Is diabetes a BALD-FACED LIE?
That question is the subject line of an occasional e-mail we send you. And whenever we do, many of you become quite bold when they see “bald.”
Michael: “Jenny, it’s ‘bold-faced lie”–you know, bold- faced, like ‘control-B’ on your keyboard.”
Ginny: “The correct term is: BOLD-FACED. Not ‘bald-faced.’ That’s just silly…”
Frank: “Bold faced lie, bold faced lie…not bald faced!!!!! Get the saying correct if you are going to use it. Yes it is a bold faced lie…I agree…but stop saying it wrong!!!!!”
So…which camp are you in? Bald or bold?
According to Michael Quinion, a former BBC radio producer and an advisor to the Oxford English Dictionary, the earliest use of this phrase is neither bald nor bold. This quote is from a novel published in 1793: “You are discovered in a barefaced lie…”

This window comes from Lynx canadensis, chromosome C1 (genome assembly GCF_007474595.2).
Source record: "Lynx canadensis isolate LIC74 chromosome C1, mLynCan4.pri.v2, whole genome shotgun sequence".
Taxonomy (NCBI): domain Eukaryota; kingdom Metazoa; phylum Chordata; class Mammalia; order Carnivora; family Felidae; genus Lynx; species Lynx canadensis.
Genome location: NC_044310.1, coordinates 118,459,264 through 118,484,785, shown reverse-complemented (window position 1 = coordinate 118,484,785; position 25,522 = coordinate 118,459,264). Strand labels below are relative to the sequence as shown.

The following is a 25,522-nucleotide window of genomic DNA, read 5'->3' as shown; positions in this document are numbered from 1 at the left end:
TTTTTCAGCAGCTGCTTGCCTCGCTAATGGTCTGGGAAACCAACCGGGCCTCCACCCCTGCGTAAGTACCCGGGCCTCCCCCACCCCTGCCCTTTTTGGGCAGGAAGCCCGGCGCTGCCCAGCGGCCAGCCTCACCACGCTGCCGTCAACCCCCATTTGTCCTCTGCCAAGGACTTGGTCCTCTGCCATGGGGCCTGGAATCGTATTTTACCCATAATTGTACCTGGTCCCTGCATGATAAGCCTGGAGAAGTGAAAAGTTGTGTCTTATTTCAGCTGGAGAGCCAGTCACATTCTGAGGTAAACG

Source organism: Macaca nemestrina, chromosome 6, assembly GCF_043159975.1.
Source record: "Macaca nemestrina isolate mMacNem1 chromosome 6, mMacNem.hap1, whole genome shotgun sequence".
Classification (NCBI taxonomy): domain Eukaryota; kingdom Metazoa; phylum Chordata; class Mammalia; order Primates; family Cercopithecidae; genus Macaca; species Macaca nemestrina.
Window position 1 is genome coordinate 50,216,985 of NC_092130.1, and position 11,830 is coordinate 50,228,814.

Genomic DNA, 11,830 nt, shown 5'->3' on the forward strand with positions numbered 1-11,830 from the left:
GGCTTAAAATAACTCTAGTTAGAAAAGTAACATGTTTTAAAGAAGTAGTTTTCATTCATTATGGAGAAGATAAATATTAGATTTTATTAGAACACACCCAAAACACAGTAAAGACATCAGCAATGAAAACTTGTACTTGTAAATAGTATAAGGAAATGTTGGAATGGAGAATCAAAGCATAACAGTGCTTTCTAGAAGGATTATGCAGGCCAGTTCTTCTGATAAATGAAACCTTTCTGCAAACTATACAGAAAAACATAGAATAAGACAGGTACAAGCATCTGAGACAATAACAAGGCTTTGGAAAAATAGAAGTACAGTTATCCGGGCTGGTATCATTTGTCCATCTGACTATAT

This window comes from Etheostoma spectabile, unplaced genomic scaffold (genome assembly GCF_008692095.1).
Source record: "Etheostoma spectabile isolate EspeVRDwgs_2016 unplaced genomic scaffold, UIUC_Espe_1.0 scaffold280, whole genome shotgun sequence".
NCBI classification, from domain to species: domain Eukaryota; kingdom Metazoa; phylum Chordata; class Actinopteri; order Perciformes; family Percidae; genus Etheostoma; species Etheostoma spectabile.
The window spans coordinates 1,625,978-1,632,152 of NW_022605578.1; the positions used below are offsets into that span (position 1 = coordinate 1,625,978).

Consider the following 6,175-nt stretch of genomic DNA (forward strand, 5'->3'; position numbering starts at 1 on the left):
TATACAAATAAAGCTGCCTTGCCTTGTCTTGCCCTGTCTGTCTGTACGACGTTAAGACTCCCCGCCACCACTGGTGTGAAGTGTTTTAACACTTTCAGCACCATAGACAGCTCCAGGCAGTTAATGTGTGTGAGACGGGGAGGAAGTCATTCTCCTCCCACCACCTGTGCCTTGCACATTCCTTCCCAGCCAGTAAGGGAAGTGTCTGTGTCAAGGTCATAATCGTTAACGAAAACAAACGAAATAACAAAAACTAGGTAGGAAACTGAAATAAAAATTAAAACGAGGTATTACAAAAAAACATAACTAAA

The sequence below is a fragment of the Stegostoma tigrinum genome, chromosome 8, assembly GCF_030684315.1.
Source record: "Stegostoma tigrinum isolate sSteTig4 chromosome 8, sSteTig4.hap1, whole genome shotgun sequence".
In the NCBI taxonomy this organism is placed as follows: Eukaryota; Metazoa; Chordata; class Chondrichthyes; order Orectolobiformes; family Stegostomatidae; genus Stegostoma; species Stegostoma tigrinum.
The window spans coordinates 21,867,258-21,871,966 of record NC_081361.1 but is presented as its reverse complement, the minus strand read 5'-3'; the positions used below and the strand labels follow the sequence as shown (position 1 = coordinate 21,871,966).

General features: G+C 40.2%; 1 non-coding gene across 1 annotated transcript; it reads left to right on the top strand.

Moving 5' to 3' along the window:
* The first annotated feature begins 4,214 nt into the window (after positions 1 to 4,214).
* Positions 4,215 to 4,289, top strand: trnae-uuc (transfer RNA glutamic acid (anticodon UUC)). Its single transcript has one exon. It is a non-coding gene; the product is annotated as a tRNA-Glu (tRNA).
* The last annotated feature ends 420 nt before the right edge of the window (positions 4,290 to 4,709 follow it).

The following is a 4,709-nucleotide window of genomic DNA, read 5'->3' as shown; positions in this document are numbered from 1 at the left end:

Mr. Quinion also offers this quote from an Ohio newspaper dated 1883: “…every one who is capable of putting it into readable English knows it to be a bald-faced lie.”
But 50 years earlier, this quote appeared in the Eclectic Review: “The sneer, the sarcasm, the one-sided statement, the perplexing reference, the qualified concession, the bold-faced lie…”
The exact meanings behind these phrases are unknown (brazen, beardless liars?), but we do know they were all being used informally 300 years ago. And even back then people were probably correcting each other: It’s bald! No– bold! Bare! Bald! Bold!
Finally Mr. Quinion gives us this quote from Jan Freeman in the Boston Globe (2002): “When we call a lie baldfaced or boldfaced … either one is just fine, though baldfaced is a bit more common.”
So we’re going to keep it common and stick with bald.
To Your Good Health,
“Bald-Faced, Boldfaced or Barefaced?” Michael Quinion, World Wide Words, worldwidewords.org